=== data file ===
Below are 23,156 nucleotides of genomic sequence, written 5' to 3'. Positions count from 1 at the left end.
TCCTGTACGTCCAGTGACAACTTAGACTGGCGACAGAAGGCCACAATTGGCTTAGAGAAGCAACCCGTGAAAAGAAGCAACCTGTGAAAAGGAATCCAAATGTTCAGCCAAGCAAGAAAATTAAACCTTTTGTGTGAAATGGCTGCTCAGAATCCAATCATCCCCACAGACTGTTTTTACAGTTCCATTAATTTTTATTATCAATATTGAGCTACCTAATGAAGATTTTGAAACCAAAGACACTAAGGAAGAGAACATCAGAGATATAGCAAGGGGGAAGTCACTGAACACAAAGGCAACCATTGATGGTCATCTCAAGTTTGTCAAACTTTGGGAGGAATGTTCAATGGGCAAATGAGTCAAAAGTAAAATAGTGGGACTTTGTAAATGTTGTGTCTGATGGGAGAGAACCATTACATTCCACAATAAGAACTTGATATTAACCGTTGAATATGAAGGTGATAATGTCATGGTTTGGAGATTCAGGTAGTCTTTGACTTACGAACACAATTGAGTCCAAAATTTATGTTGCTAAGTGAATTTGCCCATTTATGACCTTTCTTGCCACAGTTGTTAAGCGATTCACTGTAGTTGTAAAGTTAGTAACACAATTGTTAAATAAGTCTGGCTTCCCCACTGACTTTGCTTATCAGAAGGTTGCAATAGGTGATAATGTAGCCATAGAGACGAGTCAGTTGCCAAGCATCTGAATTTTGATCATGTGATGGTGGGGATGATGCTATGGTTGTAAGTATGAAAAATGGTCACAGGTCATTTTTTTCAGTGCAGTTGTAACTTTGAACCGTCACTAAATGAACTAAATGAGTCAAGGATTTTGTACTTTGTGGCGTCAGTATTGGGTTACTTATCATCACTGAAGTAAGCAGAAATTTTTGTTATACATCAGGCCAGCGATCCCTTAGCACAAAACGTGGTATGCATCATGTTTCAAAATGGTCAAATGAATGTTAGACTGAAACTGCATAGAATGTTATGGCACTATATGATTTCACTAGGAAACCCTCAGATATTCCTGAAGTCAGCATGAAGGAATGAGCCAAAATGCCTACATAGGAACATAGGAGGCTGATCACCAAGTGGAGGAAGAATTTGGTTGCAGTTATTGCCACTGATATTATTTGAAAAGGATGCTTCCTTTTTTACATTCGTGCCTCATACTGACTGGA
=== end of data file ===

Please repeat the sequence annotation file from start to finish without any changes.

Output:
Below are 23,156 nucleotides of genomic sequence, written 5' to 3'. Positions count from 1 at the left end.
TCCTGTACGTCCAGTGACAACTTAGACTGGCGACAGAAGGCCACAATTGGCTTAGAGAAGCAACCCGTGAAAAGAAGCAACCTGTGAAAAGGAATCCAAATGTTCAGCCAAGCAAGAAAATTAAACCTTTTGTGTGAAATGGCTGCTCAGAATCCAATCATCCCCACAGACTGTTTTTACAGTTCCATTAATTTTTATTATCAATATTGAGCTACCTAATGAAGATTTTGAAACCAAAGACACTAAGGAAGAGAACATCAGAGATATAGCAAGGGGGAAGTCACTGAACACAAAGGCAACCATTGATGGTCATCTCAAGTTTGTCAAACTTTGGGAGGAATGTTCAATGGGCAAATGAGTCAAAAGTAAAATAGTGGGACTTTGTAAATGTTGTGTCTGATGGGAGAGAACCATTACATTCCACAATAAGAACTTGATATTAACCGTTGAATATGAAGGTGATAATGTCATGGTTTGGAGATTCAGGTAGTCTTTGACTTACGAACACAATTGAGTCCAAAATTTATGTTGCTAAGTGAATTTGCCCATTTATGACCTTTCTTGCCACAGTTGTTAAGCGATTCACTGTAGTTGTAAAGTTAGTAACACAATTGTTAAATAAGTCTGGCTTCCCCACTGACTTTGCTTATCAGAAGGTTGCAATAGGTGATAATGTAGCCATAGAGACGAGTCAGTTGCCAAGCATCTGAATTTTGATCATGTGATGGTGGGGATGATGCTATGGTTGTAAGTATGAAAAATGGTCACAGGTCATTTTTTTCAGTGCAGTTGTAACTTTGAACCGTCACTAAATGAACTAAATGAGTCAAGGATTTTGTACTTTGTGGCGTCAGTATTGGGTTACTTATCATCACTGAAGTAAGCAGAAATTTTTGTTATACATCAGGCCAGCGATCCCTTAGCACAAAACGTGGTATGCATCATGTTTCAAAATGGTCAAATGAATGTTAGACTGAAACTGCATAGAATGTTATGGCACTATATGATTTCACTAGGAAACCCTCAGATATTCCTGAAGTCAGCATGAAGGAATGAGCCAAAATGCCTACATAGGAACATAGGAGGCTGATCACCAAGTGGAGGAAGAATTTGGTTGCAGTTATTGCCACTGATATTATTTGAAAAGGATGCTTCCTTTTTTACATTCGTGCCTCATACTGACTGGA